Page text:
Cleaning Up the Genome

Jan 09, 2014

Regions of the human genome previously thought to be “junk” have been demonstrated to be protein coding.

A new proteogenomics method using high-resolution isoelectric focusing together with liquid chromatography–mass spectrometry (HiRIEF LC–MS) — developed by researchers from Karolinska Institute and Science for Life Laboratory (SciLifeLab) in Sweden — has been published in the journal Nature Methods.1

Every day it becomes clearer that understanding the genetic make-up of humans is key to furthering our understanding of health and disease — from the discovery of new biomarker proteins for the diagnosis of disease, to finding new targets for personalized medicine. It is estimated that more than three quarters of the human genome is actively transcribed (or decoded) into RNA, but only 1.5% of the genome has been linked to the production of proteins. The remaining regions are unchartered, attributed to regulatory function or “junk” DNA.

The current method of genome annotation, attributing genetic code to protein production, is determined via RNA analysis. However, to conclusively determine the purpose of a gene, it has to be linked to a protein. Associate professor and study leader Janne Lehtiö told The Column: “I believe our method is one important component in the active effort by the scientific community to connect genomics and proteomics fields. The combination of the two will provide many new discoveries as shown already by our small-scale work.”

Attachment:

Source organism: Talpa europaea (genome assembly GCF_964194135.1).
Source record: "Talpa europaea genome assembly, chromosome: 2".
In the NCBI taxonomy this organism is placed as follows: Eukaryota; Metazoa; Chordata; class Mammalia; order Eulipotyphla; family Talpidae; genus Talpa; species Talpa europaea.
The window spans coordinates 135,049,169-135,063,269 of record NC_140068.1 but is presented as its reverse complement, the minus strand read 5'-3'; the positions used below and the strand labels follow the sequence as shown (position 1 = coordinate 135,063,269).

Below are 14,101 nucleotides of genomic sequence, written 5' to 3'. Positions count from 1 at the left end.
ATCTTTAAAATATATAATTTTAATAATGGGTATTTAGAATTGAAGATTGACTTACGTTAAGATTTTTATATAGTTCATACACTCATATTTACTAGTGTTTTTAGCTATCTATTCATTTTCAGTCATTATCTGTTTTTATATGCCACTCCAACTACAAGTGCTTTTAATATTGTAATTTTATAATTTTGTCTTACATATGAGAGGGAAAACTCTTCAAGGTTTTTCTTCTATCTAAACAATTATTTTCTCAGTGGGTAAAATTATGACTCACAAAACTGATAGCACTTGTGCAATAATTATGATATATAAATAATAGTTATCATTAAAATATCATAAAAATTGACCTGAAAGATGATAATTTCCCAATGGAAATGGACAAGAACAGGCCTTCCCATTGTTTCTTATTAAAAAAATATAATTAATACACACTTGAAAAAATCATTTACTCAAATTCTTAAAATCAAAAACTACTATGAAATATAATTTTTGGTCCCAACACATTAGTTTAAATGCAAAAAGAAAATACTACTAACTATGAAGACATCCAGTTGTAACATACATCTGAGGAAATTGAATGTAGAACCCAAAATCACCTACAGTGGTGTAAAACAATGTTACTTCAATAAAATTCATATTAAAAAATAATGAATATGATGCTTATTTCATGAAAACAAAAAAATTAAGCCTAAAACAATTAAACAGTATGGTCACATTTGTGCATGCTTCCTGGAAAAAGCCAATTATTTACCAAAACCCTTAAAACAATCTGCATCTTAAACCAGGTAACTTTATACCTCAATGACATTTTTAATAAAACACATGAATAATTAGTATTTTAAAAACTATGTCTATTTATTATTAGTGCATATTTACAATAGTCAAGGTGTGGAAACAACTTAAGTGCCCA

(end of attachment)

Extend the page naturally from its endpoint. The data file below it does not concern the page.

The researchers collected lysate samples from human A431 cells and mouse N2A cells, then prefractionated the lysates based on pI using HiRIEF narrow strips. The resulting fractions were then analyzed by performing LC–MS. Lehtiö said: “We initiated the project to develop a hassle-free peptide level fractionation method to allow deep proteome analysis of complex samples such as human clinical samples; a goal which we achieved early on in the project. We then pushed the method further to make use of the additional data that the isoelectric focusing of peptides provide and applied it to discover new protein coding genes.”

Prefractionation using peptide-level isoeletric focusing (IEF) prior to MS has been previously reported, but within this study the ultranarrow HiRIEF strips gave a fivefold increase in resolution. Lethiö said: “It was challenging to put all the components of the workflow together and make it fly. I mean wet lab part, data analysis workflow and improved isoelectric point calculator, and so on. We performed over a year of validations and reruns to make sure we had a functional method.”

The method detected and identified 13,078 proteins within the human cell lysates, and found 98 previously undiscovered protein-coding loci. Lehtiö commented: “When we had everything in place it felt like participating in a Jules Verne adventure inside the genome.”

When asked to expand on the importance of the results to the wider research community, Lehtiö told The Column that many of the new proposed protein variants are connected to several diseases. She said: “I hope those findings will provide ideas for researchers across the globe which will accelerate medical research.” &mdash B.D.

Reference
1. J. Lethiö et al., Nature Methods DOI: 19.1038/NMETH.2732 (2013).

This story originally appeared in The Column. Click here to view that issue.